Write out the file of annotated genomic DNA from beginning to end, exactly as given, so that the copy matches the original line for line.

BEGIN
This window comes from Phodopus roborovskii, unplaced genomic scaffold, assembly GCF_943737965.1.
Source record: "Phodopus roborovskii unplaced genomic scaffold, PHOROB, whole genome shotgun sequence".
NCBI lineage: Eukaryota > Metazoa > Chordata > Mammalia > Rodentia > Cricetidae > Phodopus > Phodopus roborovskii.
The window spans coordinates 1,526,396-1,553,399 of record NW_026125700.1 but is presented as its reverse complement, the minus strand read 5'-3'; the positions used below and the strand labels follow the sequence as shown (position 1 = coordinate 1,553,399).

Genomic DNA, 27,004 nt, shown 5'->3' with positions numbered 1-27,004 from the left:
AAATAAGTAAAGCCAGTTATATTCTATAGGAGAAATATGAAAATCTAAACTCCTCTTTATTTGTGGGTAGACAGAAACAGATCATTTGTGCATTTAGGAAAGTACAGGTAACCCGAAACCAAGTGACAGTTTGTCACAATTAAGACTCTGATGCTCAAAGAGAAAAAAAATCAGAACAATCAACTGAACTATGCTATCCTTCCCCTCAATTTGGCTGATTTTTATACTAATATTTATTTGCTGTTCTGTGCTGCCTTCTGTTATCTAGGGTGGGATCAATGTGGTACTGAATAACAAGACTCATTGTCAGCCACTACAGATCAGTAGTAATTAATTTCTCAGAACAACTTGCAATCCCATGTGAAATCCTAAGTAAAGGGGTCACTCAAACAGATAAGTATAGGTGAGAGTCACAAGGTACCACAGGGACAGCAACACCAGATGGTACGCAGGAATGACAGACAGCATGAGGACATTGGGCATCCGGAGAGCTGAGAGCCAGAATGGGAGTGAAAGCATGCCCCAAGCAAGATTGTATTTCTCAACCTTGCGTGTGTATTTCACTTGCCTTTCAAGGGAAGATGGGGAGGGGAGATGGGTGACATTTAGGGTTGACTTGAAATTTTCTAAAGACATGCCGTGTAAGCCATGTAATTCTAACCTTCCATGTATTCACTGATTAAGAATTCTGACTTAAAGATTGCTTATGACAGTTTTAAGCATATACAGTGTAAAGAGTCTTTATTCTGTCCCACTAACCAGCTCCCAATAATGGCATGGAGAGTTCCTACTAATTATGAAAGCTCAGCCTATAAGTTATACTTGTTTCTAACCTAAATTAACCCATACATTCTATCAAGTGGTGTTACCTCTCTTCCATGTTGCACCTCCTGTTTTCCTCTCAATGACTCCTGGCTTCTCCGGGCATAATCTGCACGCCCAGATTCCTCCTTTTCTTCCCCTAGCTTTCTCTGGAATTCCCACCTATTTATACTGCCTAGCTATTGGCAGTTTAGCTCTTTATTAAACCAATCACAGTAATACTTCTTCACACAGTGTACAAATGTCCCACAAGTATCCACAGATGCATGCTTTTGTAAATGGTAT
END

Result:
This window comes from Phodopus roborovskii, unplaced genomic scaffold, assembly GCF_943737965.1.
Source record: "Phodopus roborovskii unplaced genomic scaffold, PHOROB, whole genome shotgun sequence".
NCBI lineage: Eukaryota > Metazoa > Chordata > Mammalia > Rodentia > Cricetidae > Phodopus > Phodopus roborovskii.
The window spans coordinates 1,526,396-1,553,399 of record NW_026125700.1 but is presented as its reverse complement, the minus strand read 5'-3'; the positions used below and the strand labels follow the sequence as shown (position 1 = coordinate 1,553,399).

Genomic DNA, 27,004 nt, shown 5'->3' with positions numbered 1-27,004 from the left:
AAATAAGTAAAGCCAGTTATATTCTATAGGAGAAATATGAAAATCTAAACTCCTCTTTATTTGTGGGTAGACAGAAACAGATCATTTGTGCATTTAGGAAAGTACAGGTAACCCGAAACCAAGTGACAGTTTGTCACAATTAAGACTCTGATGCTCAAAGAGAAAAAAAATCAGAACAATCAACTGAACTATGCTATCCTTCCCCTCAATTTGGCTGATTTTTATACTAATATTTATTTGCTGTTCTGTGCTGCCTTCTGTTATCTAGGGTGGGATCAATGTGGTACTGAATAACAAGACTCATTGTCAGCCACTACAGATCAGTAGTAATTAATTTCTCAGAACAACTTGCAATCCCATGTGAAATCCTAAGTAAAGGGGTCACTCAAACAGATAAGTATAGGTGAGAGTCACAAGGTACCACAGGGACAGCAACACCAGATGGTACGCAGGAATGACAGACAGCATGAGGACATTGGGCATCCGGAGAGCTGAGAGCCAGAATGGGAGTGAAAGCATGCCCCAAGCAAGATTGTATTTCTCAACCTTGCGTGTGTATTTCACTTGCCTTTCAAGGGAAGATGGGGAGGGGAGATGGGTGACATTTAGGGTTGACTTGAAATTTTCTAAAGACATGCCGTGTAAGCCATGTAATTCTAACCTTCCATGTATTCACTGATTAAGAATTCTGACTTAAAGATTGCTTATGACAGTTTTAAGCATATACAGTGTAAAGAGTCTTTATTCTGTCCCACTAACCAGCTCCCAATAATGGCATGGAGAGTTCCTACTAATTATGAAAGCTCAGCCTATAAGTTATACTTGTTTCTAACCTAAATTAACCCATACATTCTATCAAGTGGTGTTACCTCTCTTCCATGTTGCACCTCCTGTTTTCCTCTCAATGACTCCTGGCTTCTCCGGGCATAATCTGCACGCCCAGATTCCTCCTTTTCTTCCCCTAGCTTTCTCTGGAATTCCCACCTATTTATACTGCCTAGCTATTGGCAGTTTAGCTCTTTATTAAACCAATCACAGTAATACTTCTTCACACAGTGTACAAATGTCCCACAAGTATCCACAGATGCATGCTTTTGTAAATGGTAT